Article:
My husband and I are getting a legal separation instead of a divorce for insurance reasons. I am wondering what I may be entitled to for spousal support, and if I have any rights to his retirement/401k/pensions, etc.? My husband has offered $1000 spousal support for 3 years, and that was it.
We have been married for 9 years and have lived together for a total of 11 years. I am 51, he is 40. I quit my job over 6 years ago to be a stay at home wife & mother at my husband’s suggestion. He has an income of over $100,000, I have no income.
We have no large debts, no mortgage, and the cars are all paid for. He pays $650/mo in rent and no utilities. My rent is $850/mo and all utilities. I also have 2 children and 2 dogs. My administrative skills are outdated – coupled with my age and health, I would be lucky to find a position paying minimum wage. I’m currently seeking Social Security Disability.
I am sorry that you are going through this. The quick answer is that you are entitled to quite a bit. You are very close to a medium to long term marriage and that would mean you can divide the estate more equally or equitably. It is important to sit with a local divorce attorney and go over some more specifics. The more information you give to your attorney, the stronger arguments you have as to why you should receive more.
Take care, and I hope that things get better.
Michigan is a no-fault equitable divorce state. That means that all marital assets will be divided approximately 50/50. However, only that part of your husbands retirement, 401k, or pension that accrued during your marriage is considered marital property not the total amount. Unfortunately, these accounts may have suffered a loss during the period of the marriage.
There is no specific spousal support formula in Michigan. Instead, the court will consider several factors including the length of the marriage, the marital lifestyle, the relative age and health of the parties, and the relative earning power of the parties. Based on the limited information you have provided, you are likely to be awarded some amount of spousal support. However, there is no way to say how much.
Finally, if your husband is the legal father of your children, he will have to pay child support. Michigan has an actual formula for determining child support based on income and the number of overnight visitations each parent has with the children. The formula does not consider each parties' expenses. The formula would not be effected by the fact that you have dogs, which are mere property under Michigan law. Even if you are not actually working, you could be imputed income unless you prove that you have no earning capacity. Typically, the court will impute at least minimum wage.
If your husband is not the legal father, you should pursue child support form the actual legal father.
First, is there a case filed for Separate Maintenance in Wayne County, or are you getting a legal separation by merely living apart and him contributing to your expenses without court orders? If there is a case pending for either divorce or separate maintenance, the end result will be the same in each case - a division of assets and liabilities.
If separate maintenance, a judgment will have to be entered at some point. The question is whether his employer views a Judgment of Separate Maintenance the same as a Judgment of Divorce. Many companies today take the position that either type of judgment triggers the benefits a spouse is entitled to otherwise receive, such as health insurance.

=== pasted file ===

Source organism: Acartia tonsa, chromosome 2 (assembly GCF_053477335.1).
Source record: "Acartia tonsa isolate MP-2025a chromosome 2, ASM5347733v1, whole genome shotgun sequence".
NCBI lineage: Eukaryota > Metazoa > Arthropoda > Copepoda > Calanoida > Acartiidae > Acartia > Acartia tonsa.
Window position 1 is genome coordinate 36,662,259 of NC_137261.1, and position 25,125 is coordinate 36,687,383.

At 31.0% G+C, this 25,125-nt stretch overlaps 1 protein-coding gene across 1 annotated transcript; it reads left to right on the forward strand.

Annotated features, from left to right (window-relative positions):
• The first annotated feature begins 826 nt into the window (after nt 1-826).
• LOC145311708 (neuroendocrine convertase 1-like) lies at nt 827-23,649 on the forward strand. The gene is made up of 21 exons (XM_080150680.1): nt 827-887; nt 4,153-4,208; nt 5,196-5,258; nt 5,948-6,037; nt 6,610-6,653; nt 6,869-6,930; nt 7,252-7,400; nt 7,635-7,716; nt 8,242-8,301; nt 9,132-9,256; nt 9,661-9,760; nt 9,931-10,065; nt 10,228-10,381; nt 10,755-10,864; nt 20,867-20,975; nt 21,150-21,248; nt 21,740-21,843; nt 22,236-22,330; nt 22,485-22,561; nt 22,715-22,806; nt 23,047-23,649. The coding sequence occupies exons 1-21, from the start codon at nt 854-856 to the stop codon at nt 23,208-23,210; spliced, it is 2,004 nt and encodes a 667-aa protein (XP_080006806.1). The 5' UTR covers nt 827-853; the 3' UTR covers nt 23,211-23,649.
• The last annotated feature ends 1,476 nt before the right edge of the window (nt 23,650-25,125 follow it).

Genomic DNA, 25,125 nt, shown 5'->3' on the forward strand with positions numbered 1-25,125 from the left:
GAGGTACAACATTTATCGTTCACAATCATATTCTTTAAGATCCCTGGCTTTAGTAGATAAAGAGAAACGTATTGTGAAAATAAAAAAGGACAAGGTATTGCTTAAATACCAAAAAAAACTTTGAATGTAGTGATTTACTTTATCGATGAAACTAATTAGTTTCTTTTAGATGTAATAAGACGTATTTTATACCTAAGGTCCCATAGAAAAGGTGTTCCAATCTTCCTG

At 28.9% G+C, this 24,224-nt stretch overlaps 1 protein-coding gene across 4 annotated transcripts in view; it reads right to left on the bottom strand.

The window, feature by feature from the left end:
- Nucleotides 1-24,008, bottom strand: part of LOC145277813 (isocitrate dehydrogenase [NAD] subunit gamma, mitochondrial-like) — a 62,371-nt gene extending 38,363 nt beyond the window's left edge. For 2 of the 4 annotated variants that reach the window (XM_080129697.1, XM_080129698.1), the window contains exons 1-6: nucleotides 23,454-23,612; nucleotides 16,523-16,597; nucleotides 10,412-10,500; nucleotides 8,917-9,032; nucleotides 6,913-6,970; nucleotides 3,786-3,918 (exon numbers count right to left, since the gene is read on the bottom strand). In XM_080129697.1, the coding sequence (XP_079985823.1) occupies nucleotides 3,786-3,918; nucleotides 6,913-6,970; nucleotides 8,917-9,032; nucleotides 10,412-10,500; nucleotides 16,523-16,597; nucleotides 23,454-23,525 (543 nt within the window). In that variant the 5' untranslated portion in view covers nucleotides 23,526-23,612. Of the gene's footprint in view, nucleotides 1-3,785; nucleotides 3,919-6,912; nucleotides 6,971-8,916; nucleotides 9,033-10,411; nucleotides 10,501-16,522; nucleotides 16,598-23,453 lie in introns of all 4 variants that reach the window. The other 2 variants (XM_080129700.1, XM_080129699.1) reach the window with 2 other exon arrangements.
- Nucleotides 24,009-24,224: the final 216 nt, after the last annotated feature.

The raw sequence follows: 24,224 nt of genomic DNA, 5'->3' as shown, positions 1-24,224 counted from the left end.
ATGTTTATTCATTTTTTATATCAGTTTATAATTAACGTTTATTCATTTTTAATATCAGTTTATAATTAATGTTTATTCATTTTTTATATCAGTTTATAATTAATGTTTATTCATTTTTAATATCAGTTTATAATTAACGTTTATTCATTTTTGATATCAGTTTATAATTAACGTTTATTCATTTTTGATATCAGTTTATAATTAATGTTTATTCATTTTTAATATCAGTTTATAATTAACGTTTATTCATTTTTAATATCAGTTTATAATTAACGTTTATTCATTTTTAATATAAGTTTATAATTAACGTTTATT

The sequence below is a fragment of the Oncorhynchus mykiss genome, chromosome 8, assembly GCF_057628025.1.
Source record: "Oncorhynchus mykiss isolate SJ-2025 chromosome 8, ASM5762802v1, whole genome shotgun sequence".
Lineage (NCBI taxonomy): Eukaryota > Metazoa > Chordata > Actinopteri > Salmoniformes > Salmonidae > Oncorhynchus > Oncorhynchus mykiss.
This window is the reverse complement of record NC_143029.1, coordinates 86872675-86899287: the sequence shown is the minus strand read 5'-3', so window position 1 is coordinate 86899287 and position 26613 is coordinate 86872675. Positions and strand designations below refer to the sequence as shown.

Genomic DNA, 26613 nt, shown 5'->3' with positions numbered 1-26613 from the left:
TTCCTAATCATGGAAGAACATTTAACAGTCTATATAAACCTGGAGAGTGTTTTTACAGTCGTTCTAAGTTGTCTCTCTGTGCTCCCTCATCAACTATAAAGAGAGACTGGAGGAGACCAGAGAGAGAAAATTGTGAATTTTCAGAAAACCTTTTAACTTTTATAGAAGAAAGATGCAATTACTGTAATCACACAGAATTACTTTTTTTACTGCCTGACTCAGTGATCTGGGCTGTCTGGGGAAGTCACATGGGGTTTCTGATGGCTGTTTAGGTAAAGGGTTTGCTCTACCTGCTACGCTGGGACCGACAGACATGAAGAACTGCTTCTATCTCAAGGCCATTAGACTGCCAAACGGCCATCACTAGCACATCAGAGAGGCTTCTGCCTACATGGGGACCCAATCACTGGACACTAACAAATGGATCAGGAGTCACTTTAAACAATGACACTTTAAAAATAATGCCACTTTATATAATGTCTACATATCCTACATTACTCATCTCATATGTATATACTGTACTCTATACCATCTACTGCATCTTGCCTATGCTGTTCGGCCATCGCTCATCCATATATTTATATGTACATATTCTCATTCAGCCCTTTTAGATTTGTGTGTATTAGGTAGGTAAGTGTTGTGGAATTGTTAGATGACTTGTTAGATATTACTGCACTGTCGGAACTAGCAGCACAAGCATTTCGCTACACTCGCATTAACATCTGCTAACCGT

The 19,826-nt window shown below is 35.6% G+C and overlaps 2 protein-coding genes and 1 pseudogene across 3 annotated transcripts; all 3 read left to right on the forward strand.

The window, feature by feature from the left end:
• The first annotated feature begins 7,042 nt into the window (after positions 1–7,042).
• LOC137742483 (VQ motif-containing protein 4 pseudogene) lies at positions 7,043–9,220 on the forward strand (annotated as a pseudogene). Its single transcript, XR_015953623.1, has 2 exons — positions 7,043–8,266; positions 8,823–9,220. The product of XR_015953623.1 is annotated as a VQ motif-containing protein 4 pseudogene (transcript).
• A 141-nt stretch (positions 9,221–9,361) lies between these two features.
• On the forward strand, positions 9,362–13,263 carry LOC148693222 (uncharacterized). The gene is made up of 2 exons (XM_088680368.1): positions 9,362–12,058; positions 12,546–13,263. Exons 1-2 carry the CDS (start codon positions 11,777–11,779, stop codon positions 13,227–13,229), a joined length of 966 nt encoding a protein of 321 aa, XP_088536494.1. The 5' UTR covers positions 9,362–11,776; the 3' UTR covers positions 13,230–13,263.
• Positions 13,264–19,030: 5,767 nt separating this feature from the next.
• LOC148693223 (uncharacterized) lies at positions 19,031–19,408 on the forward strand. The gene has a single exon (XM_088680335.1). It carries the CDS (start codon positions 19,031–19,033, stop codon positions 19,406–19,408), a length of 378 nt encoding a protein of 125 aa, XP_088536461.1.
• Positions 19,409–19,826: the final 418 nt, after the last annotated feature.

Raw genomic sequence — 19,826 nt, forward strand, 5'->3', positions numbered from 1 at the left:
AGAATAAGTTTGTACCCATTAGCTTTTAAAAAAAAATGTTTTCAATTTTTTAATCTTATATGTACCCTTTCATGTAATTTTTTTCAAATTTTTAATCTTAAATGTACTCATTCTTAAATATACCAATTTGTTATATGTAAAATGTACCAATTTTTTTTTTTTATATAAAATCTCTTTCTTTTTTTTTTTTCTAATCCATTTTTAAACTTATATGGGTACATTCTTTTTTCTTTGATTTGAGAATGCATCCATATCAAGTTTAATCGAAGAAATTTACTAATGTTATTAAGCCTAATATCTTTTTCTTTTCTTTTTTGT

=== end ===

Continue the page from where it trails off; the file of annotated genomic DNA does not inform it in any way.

Make sure that you can continue on his insurance as his spouse if a Judgment of Separate Maintenance is entered. Employers don't like to pay additional benefits when the parties are married in name only, since a division of assets and liabilities occurs in a Separate Maintenance case just as in a divorce case - the difference being that you legally remain husband and wife, but truly for the continuation of insurance benefits.
Your 2 years of living together before marrying don't count. A general rule of thumb is that assets acquired during a marriage are divided equally, and that includes retirement benefits earned only during the marriage (there are circumstances which might entitle you to more than an equal division for the marital period).
There are obviously health issues involved if you are going to seek SSD benefits. Spousal support depends on a multitude of factors which the court must consider in determining whether spousal support is appropriate and, if so, the amount and duration of the support.
If you have not already consulted with a family law attorney I would do so right away. What your husband offers now may just turn out to be the starting point and not the finish line. In no way should you allow your husband to dictate what he will pay, since you and I both know the less he pays to you, the more he has for himself. On top of that, whatever child support you receive, in addition to any spousal support, will go to supporting 3 people and your 2 dogs, while the funds he is left with (considerably more than he'll be paying you) are used to support only 1 person - him.
Consult with an attorney. Please! Good luck.
Neil M. Colman
Divorce is the process of formally ending a marriage. Divorces may be jointly agreed upon, resolved by negotiation, or decided in court.
If one spouse in a divorce has a retirement plan, it may be split between the parties. How the plan is split depends on its type and value.
Written by attorney Graham Norris
A Qualified Domestic Relations Order (QDRO) is a special court order that is used to instruct a plan administrator to pay funds to an ex-spouse, after those funds have been split by a... more
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